Sometimes seatrout fishing is a waiting game. You fish for hours and hours and absolutely nothing happens. You don´t see a fish, you don´t feel a fish. Then suddenly out of nowhere your spot is filled with hunting seatrouts and you make a decent catch. When it comes to the almighty badboys of the sea – the seatrouts – you just never know.
This is just what happened for me Thuesday. I went to Kalundborg Fjord once again for some heavy trout action. The days before it had been snowing heavily but this day the temperature reached 4 celsius meaning that the ice and snow was melting.
On the first spot I tried there were 0.5 meter waves stirring up the bottom. I fished it through with my lure but with no luck.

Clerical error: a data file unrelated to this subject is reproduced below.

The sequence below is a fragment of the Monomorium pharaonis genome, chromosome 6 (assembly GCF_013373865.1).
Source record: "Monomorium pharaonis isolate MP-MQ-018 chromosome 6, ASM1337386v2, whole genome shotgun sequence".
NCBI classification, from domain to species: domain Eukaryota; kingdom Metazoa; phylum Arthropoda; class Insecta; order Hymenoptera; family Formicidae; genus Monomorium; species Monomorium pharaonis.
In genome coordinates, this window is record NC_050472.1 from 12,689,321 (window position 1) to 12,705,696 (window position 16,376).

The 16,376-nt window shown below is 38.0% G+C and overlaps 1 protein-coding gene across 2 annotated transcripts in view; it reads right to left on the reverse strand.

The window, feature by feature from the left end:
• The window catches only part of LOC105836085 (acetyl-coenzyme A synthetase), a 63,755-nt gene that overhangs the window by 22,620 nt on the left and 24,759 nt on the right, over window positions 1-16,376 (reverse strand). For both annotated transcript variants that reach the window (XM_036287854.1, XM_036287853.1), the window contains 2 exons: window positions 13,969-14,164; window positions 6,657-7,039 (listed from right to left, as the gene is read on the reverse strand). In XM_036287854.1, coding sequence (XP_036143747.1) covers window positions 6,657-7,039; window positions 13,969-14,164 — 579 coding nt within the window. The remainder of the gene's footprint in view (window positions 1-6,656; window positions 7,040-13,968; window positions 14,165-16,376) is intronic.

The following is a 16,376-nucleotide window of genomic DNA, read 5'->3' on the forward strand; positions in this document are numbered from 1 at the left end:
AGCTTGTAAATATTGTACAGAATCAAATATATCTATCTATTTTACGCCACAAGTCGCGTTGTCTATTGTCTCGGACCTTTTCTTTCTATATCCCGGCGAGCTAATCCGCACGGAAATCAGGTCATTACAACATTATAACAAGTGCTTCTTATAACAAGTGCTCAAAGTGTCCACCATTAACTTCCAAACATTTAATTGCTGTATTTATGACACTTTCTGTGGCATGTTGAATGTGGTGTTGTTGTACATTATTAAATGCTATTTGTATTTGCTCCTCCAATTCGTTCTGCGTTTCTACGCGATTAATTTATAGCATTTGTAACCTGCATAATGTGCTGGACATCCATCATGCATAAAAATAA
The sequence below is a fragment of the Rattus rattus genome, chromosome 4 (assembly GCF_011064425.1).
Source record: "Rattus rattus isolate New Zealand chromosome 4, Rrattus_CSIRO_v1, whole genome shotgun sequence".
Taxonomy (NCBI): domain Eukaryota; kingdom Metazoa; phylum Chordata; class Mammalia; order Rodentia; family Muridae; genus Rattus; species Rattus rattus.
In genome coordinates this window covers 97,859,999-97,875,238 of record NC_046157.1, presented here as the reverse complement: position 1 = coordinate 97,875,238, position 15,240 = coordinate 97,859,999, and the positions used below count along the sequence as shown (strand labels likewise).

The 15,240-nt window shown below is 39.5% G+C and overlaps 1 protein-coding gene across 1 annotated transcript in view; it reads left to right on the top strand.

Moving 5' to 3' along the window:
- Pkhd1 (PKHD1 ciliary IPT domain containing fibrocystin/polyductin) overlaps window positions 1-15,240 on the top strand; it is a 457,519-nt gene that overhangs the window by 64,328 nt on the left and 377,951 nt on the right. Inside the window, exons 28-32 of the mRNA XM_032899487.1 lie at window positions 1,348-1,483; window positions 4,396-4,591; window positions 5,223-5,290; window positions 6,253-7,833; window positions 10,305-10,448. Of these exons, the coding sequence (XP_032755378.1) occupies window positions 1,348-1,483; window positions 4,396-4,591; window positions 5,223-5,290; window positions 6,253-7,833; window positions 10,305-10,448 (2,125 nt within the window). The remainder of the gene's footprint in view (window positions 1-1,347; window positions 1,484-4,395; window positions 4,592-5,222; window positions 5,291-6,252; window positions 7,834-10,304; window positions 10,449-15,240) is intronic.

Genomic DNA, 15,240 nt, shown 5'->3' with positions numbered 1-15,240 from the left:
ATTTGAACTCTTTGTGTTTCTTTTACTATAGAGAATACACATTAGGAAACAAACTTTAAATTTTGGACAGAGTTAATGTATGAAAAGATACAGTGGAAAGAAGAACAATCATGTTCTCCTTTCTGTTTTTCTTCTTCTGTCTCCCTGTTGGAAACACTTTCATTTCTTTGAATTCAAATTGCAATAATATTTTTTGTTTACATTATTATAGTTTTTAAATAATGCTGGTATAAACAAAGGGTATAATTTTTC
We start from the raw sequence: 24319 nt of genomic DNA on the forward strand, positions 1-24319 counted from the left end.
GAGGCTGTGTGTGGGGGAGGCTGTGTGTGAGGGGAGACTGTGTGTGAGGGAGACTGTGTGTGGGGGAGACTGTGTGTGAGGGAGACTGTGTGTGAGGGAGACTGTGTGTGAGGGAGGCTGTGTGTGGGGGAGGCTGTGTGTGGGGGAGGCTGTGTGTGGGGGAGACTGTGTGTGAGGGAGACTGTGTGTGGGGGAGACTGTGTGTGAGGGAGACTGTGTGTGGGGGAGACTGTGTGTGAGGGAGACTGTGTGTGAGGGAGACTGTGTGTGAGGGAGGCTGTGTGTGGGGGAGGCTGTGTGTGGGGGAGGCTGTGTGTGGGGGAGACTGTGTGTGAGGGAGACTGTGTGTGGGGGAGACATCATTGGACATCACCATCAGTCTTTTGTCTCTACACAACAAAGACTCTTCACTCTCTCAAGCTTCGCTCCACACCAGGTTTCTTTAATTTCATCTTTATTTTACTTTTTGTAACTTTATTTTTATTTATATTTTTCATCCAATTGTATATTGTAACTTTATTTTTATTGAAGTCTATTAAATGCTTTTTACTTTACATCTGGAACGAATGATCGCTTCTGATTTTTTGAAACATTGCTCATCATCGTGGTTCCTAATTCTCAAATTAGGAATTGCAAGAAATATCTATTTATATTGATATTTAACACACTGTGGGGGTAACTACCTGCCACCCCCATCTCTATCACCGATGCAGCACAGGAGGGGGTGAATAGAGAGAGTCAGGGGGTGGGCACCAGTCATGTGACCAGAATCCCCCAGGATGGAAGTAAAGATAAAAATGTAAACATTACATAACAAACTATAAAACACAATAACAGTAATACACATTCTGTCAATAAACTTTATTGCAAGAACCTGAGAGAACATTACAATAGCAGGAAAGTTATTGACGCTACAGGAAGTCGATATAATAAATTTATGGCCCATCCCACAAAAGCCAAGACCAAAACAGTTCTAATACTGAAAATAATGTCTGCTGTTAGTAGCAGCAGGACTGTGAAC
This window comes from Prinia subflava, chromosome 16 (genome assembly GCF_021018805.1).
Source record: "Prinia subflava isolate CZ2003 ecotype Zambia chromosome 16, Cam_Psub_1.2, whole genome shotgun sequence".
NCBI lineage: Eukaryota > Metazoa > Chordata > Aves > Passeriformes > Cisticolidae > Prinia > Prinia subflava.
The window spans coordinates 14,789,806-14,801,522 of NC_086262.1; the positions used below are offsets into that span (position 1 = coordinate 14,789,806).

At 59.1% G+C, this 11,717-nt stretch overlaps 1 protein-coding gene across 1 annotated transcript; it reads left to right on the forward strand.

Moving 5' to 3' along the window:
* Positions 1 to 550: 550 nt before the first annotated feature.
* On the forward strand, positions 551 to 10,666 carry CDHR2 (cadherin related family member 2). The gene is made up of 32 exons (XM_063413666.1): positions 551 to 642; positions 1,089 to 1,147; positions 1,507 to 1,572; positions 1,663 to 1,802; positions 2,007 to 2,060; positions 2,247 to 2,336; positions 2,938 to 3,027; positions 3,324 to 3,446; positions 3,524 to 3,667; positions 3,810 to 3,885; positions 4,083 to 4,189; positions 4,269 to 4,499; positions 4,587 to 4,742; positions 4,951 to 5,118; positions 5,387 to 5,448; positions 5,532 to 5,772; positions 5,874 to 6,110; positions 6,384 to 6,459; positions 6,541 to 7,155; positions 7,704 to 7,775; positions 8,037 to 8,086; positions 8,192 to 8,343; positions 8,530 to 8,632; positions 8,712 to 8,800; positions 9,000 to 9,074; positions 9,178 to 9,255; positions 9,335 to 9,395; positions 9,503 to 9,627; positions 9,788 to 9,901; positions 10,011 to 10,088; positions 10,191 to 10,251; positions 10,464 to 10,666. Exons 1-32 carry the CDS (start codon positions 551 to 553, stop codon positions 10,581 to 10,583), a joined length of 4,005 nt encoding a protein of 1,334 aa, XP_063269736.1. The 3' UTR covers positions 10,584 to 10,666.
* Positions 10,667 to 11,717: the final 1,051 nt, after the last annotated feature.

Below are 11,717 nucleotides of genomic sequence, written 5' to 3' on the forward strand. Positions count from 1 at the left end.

So after two hours of fishing I switched position to a bit more quiet spot. When I got there a small pack of rainbows was swimming around in the shallow water. I tried to cast to them with some small flies but with no real luck.
I fished on for three hours with no contacts at all. Then I made a cast alongside the coast and a small seatrout took my fly on only 40 cm of water.
All of a sudden the spot was packed with seatrouts and in the next cast I got a new bite from a hungry trout. After some flying trips I landed and killed it. I fished on and got some more cautious contacts but no one that sticked on to the fly.
This trip once again proved how patience is an important part of seatrout fishing. A spot that had been dead for hours quickly came to life. This is so typical for winter fishing where seatrouts hunt in groups and only feed for short periods. Happy new year and see you on the coasts again in 2015!